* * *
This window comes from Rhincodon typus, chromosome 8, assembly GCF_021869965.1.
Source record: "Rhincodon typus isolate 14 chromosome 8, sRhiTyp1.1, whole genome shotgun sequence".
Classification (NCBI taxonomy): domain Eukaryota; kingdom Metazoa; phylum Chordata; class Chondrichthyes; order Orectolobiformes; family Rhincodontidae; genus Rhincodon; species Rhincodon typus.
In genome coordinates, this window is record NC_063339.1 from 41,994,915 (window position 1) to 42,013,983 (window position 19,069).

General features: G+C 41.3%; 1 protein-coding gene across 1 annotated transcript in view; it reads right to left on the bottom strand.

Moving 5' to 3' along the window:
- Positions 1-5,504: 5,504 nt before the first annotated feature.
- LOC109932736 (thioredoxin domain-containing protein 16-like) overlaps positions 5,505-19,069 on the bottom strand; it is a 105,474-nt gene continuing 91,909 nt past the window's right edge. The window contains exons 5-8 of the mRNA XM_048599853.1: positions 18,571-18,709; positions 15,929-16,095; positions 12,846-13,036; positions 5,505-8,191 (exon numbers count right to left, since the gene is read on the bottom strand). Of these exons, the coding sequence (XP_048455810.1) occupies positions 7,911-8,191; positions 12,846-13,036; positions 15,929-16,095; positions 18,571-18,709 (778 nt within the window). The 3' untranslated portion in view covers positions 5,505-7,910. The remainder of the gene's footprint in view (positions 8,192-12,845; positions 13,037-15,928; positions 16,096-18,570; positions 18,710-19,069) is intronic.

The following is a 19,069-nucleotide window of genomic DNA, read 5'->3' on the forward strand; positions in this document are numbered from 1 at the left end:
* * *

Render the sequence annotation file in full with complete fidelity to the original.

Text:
This window comes from Rhincodon typus, chromosome 8, assembly GCF_021869965.1.
Source record: "Rhincodon typus isolate 14 chromosome 8, sRhiTyp1.1, whole genome shotgun sequence".
Classification (NCBI taxonomy): domain Eukaryota; kingdom Metazoa; phylum Chordata; class Chondrichthyes; order Orectolobiformes; family Rhincodontidae; genus Rhincodon; species Rhincodon typus.
In genome coordinates, this window is record NC_063339.1 from 41,994,915 (window position 1) to 42,013,983 (window position 19,069).

General features: G+C 41.3%; 1 protein-coding gene across 1 annotated transcript in view; it reads right to left on the bottom strand.

Moving 5' to 3' along the window:
- Positions 1-5,504: 5,504 nt before the first annotated feature.
- LOC109932736 (thioredoxin domain-containing protein 16-like) overlaps positions 5,505-19,069 on the bottom strand; it is a 105,474-nt gene continuing 91,909 nt past the window's right edge. The window contains exons 5-8 of the mRNA XM_048599853.1: positions 18,571-18,709; positions 15,929-16,095; positions 12,846-13,036; positions 5,505-8,191 (exon numbers count right to left, since the gene is read on the bottom strand). Of these exons, the coding sequence (XP_048455810.1) occupies positions 7,911-8,191; positions 12,846-13,036; positions 15,929-16,095; positions 18,571-18,709 (778 nt within the window). The 3' untranslated portion in view covers positions 5,505-7,910. The remainder of the gene's footprint in view (positions 8,192-12,845; positions 13,037-15,928; positions 16,096-18,570; positions 18,710-19,069) is intronic.

The following is a 19,069-nucleotide window of genomic DNA, read 5'->3' on the forward strand; positions in this document are numbered from 1 at the left end: